Arts

PREVIEW: Second Sundays at Pioneer Works, by Matt Caprioli


Kenya (Robinson) is a community-taught artist from Gainesville, FL. A past resident of the Lower Manhattan Cultural Council’s WorkSpace Program, the Bemis Center for Contemporary Art and the Triangle Arts Foundation, she begins her residency at Pioneer Works in May 2017

You can class up your night this Sunday by heading to Pioneer Works, the multidisciplinary center for thoughtful works in the arts and sciences. As part of the center’s free Second Sundays Series, you can see captivating salt sculptures by Mollie McKinley, watch live silkscreen demos, or rock out to a metal band of preternaturally talented adolescents.

Founded by artist Dustin Yellin in 2010, Pioneer Works is the rare institution that shows art in the making. This is most obvious in the open studio portion of Second Sundays. For free, people are welcome to waltz into artist’s alcoves on the second and third floor as residents in visual arts, technology, and music hang out and make work.

Current residents include Evelyn Donnelly whose humorous and biting pieces encroach on and reinterpret daily routines through sculpture, performance, and painting (think PowerPoint presentations, yoga mats, and pile of rags). Jes Fan’s incisive creations–selfie sticks bound to look at one another, hairbrushes locked together with manes of black hair–cogently explore identity and otherness. Kenya (Robinson), whose last names appears in parenthesis, looks at privilege and stereotypes through synthetic blonde wigs, Goody combs, and most recently “fifis,” or “fleshlights,” cobbled-together sex toys made in prison.

The filmmaker Pascual Sisto offers percipient ulterior galaxies to question our relationship with nature and surveillance. Multidisciplinary collaborators Angel Nevarez and Valerie Tevere reinvigorate norms of musical engagement (e.g. protest karaoke, a stationary bike that controls the speed of a record player).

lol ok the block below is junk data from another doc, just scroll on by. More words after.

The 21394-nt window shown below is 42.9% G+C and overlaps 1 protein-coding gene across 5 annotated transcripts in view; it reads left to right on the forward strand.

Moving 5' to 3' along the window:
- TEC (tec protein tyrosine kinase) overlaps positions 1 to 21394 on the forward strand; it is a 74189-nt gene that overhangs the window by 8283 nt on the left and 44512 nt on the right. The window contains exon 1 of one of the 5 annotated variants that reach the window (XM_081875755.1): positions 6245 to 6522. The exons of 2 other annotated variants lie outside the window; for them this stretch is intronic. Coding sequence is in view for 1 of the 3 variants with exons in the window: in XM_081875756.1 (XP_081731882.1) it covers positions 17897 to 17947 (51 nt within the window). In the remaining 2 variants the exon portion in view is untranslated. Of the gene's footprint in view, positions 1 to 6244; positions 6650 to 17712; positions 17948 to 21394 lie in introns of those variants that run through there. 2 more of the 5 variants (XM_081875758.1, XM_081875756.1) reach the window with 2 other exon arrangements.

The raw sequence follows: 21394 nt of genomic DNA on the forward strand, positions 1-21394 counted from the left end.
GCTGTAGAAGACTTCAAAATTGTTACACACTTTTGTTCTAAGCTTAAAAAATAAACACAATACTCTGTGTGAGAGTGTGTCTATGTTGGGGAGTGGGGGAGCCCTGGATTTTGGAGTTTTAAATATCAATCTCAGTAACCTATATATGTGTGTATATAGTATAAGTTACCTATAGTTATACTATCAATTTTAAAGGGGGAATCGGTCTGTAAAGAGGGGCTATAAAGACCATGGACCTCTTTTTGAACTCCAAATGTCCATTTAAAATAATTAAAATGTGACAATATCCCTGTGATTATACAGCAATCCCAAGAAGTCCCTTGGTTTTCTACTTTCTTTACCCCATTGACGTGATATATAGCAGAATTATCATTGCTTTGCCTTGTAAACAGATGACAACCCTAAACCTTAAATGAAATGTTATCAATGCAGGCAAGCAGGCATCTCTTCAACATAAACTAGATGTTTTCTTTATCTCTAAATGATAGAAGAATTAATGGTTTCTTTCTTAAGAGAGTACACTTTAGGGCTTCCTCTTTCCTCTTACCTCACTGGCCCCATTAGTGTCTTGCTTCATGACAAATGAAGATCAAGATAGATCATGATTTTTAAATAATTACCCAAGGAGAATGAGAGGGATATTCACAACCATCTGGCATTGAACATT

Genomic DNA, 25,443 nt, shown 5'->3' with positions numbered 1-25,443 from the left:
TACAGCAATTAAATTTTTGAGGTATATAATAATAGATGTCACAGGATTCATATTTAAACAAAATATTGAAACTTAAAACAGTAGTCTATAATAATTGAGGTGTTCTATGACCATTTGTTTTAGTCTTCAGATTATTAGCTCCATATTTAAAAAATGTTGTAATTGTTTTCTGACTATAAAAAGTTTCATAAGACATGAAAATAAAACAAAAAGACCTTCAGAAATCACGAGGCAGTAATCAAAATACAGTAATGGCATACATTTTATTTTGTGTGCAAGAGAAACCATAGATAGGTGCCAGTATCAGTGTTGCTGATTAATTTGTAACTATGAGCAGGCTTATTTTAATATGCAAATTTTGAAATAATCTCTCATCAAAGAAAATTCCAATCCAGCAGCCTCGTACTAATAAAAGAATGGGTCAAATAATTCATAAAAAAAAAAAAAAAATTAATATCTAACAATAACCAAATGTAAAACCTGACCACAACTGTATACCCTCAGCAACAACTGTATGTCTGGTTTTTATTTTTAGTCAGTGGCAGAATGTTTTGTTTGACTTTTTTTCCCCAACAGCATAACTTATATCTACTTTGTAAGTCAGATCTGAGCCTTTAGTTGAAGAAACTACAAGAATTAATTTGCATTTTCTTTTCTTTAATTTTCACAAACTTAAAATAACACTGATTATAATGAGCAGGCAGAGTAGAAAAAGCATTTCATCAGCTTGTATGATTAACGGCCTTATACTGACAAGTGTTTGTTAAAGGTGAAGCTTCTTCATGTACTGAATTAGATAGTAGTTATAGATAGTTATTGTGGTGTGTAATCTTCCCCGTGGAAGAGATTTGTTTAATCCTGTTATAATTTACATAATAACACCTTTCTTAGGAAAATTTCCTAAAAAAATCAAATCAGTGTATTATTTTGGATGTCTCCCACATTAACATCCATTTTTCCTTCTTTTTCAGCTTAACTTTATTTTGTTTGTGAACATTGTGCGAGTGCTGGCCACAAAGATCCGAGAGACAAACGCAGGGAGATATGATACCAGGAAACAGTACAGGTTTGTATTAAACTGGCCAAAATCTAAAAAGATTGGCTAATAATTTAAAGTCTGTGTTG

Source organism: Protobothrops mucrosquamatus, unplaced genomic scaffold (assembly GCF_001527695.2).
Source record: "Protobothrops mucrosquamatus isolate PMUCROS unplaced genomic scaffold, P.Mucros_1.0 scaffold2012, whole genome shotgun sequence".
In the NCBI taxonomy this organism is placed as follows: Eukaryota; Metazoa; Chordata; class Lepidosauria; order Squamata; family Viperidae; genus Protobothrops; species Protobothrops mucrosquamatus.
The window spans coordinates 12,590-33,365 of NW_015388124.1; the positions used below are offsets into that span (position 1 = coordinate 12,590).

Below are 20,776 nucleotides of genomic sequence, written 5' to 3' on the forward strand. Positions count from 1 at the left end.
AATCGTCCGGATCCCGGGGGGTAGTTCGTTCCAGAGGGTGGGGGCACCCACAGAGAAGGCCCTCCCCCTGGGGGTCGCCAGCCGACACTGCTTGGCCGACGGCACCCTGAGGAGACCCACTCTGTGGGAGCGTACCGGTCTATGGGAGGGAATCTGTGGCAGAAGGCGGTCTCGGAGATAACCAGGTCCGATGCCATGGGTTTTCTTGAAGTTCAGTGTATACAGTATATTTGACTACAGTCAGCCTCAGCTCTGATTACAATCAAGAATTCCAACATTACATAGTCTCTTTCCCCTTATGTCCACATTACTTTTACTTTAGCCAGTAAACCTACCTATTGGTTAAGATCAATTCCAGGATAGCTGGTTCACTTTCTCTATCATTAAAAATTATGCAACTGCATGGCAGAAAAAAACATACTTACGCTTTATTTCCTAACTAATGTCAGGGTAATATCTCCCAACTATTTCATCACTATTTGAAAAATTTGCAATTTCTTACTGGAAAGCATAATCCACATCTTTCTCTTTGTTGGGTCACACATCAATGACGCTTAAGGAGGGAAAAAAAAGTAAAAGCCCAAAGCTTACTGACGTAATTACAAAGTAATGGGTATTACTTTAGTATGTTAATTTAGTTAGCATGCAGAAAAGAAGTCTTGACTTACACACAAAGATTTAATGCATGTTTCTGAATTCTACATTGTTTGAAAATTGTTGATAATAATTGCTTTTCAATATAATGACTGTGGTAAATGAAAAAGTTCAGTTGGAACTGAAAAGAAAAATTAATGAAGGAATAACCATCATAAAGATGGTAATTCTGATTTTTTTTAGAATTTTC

Also on exhibit is Jean Shin’s wondrous work “MetaCloud,” which strings on the ceiling hundreds of 35 mm cards once used by the Metropolitan Museum of Art to record artworks. In the digital age, these photographic records are now obsolete. Shin amassed them here to explore institutional memory. In her hands the pictures get a second life and viewers experience the disjuncture of recently fossilized objects placed in the digital “cloud.” Shin has used disregarded collections in the past– sports trophies, sweaters, and prescription bottles– to assess the malleability and necessity of community.

Using remnants bequeathed by The Metropolitan Museum of Art, Jean Shin’s MetaCloud explores the fragility of institutional memory when faced with the transition from analog to digital imagery. As of only one or two generations ago, the art world predominately used 35mm slides to document artwork and exhibitions.

Second Sundays has something for each of your senses. Kids (or your inner middle schooler) will appreciate Unlocking the Truth, a trio of talented teenagers playing metal at 8 pm. While still in middle school, their performances in Times Square went viral, leading to 1.8 million dollar record deal with Sony, opening performances for Guns N’Roses and the Nets, and touring at Coachella and Bonnaroo.

The series has several interactive exhibits from 4 to 7:30 pm. Jill Pangallo and Alex P White, known as Skote, offer a costume give-away style sessions, and photo booth. How To Change The System showcases new videos from Pioneer Works artists on the effect of police surveillance on Red Hook’s youth, followed by a discussion. Topping everything off, from 7 to 10 pm, Amateur Astronomers Association leads a stargazing session in Pioneer Work’s garden.

At 27,000 square feet, Pioneer Works was formerly an iron works factory churning out railroad tracks and sugar plant machinery. Remodeled with over 100 windows to light up its 40 foot tall ceiling, Pioneer Works is a teeming paradise for the mind and body that will make you want to come back for more.

 

Pioneer Works

159 Pioneer St, Brooklyn, NY

Free admission

July 9, Second Sundays

 

 

 

Leave a Comment

Your email address will not be published. Required fields are marked *

*